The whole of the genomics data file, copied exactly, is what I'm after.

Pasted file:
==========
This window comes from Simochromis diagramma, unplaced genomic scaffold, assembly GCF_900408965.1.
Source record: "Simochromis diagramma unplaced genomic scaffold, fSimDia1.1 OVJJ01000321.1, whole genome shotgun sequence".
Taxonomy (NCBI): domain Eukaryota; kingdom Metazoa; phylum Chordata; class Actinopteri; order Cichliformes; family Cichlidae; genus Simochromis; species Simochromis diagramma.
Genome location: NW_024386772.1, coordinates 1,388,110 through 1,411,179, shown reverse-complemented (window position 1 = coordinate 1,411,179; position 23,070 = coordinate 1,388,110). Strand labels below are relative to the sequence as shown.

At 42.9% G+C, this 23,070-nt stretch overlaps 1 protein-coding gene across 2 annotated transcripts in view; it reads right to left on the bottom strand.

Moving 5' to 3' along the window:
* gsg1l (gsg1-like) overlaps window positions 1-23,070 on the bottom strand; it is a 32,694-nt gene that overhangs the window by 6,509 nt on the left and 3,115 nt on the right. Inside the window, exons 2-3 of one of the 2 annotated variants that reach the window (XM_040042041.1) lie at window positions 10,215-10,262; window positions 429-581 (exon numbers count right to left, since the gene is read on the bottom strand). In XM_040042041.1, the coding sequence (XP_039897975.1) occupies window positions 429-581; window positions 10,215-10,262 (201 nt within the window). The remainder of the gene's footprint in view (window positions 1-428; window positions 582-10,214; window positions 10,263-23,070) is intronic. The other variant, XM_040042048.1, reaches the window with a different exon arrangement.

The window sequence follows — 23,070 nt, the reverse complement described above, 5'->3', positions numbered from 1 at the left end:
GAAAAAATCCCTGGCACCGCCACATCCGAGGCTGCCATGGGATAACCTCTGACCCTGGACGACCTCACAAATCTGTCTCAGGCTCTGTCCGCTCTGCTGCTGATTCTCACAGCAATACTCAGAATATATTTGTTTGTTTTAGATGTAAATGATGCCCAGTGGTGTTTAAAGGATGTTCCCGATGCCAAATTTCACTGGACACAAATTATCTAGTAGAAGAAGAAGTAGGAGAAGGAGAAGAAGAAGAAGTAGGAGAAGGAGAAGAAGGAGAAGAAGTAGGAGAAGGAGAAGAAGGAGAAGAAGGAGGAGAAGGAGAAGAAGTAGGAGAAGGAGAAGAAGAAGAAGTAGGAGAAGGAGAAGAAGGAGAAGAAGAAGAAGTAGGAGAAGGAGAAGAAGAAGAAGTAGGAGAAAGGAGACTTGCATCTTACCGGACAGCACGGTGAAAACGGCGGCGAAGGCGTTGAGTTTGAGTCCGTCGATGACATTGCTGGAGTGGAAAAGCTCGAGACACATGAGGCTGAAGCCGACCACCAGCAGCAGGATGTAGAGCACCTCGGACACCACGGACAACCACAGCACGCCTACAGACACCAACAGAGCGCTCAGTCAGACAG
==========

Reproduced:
This window comes from Simochromis diagramma, unplaced genomic scaffold, assembly GCF_900408965.1.
Source record: "Simochromis diagramma unplaced genomic scaffold, fSimDia1.1 OVJJ01000321.1, whole genome shotgun sequence".
Taxonomy (NCBI): domain Eukaryota; kingdom Metazoa; phylum Chordata; class Actinopteri; order Cichliformes; family Cichlidae; genus Simochromis; species Simochromis diagramma.
Genome location: NW_024386772.1, coordinates 1,388,110 through 1,411,179, shown reverse-complemented (window position 1 = coordinate 1,411,179; position 23,070 = coordinate 1,388,110). Strand labels below are relative to the sequence as shown.

At 42.9% G+C, this 23,070-nt stretch overlaps 1 protein-coding gene across 2 annotated transcripts in view; it reads right to left on the bottom strand.

Moving 5' to 3' along the window:
* gsg1l (gsg1-like) overlaps window positions 1-23,070 on the bottom strand; it is a 32,694-nt gene that overhangs the window by 6,509 nt on the left and 3,115 nt on the right. Inside the window, exons 2-3 of one of the 2 annotated variants that reach the window (XM_040042041.1) lie at window positions 10,215-10,262; window positions 429-581 (exon numbers count right to left, since the gene is read on the bottom strand). In XM_040042041.1, the coding sequence (XP_039897975.1) occupies window positions 429-581; window positions 10,215-10,262 (201 nt within the window). The remainder of the gene's footprint in view (window positions 1-428; window positions 582-10,214; window positions 10,263-23,070) is intronic. The other variant, XM_040042048.1, reaches the window with a different exon arrangement.

The window sequence follows — 23,070 nt, the reverse complement described above, 5'->3', positions numbered from 1 at the left end:
GAAAAAATCCCTGGCACCGCCACATCCGAGGCTGCCATGGGATAACCTCTGACCCTGGACGACCTCACAAATCTGTCTCAGGCTCTGTCCGCTCTGCTGCTGATTCTCACAGCAATACTCAGAATATATTTGTTTGTTTTAGATGTAAATGATGCCCAGTGGTGTTTAAAGGATGTTCCCGATGCCAAATTTCACTGGACACAAATTATCTAGTAGAAGAAGAAGTAGGAGAAGGAGAAGAAGAAGAAGTAGGAGAAGGAGAAGAAGGAGAAGAAGTAGGAGAAGGAGAAGAAGGAGAAGAAGGAGGAGAAGGAGAAGAAGTAGGAGAAGGAGAAGAAGAAGAAGTAGGAGAAGGAGAAGAAGGAGAAGAAGAAGAAGTAGGAGAAGGAGAAGAAGAAGAAGTAGGAGAAAGGAGACTTGCATCTTACCGGACAGCACGGTGAAAACGGCGGCGAAGGCGTTGAGTTTGAGTCCGTCGATGACATTGCTGGAGTGGAAAAGCTCGAGACACATGAGGCTGAAGCCGACCACCAGCAGCAGGATGTAGAGCACCTCGGACACCACGGACAACCACAGCACGCCTACAGACACCAACAGAGCGCTCAGTCAGACAG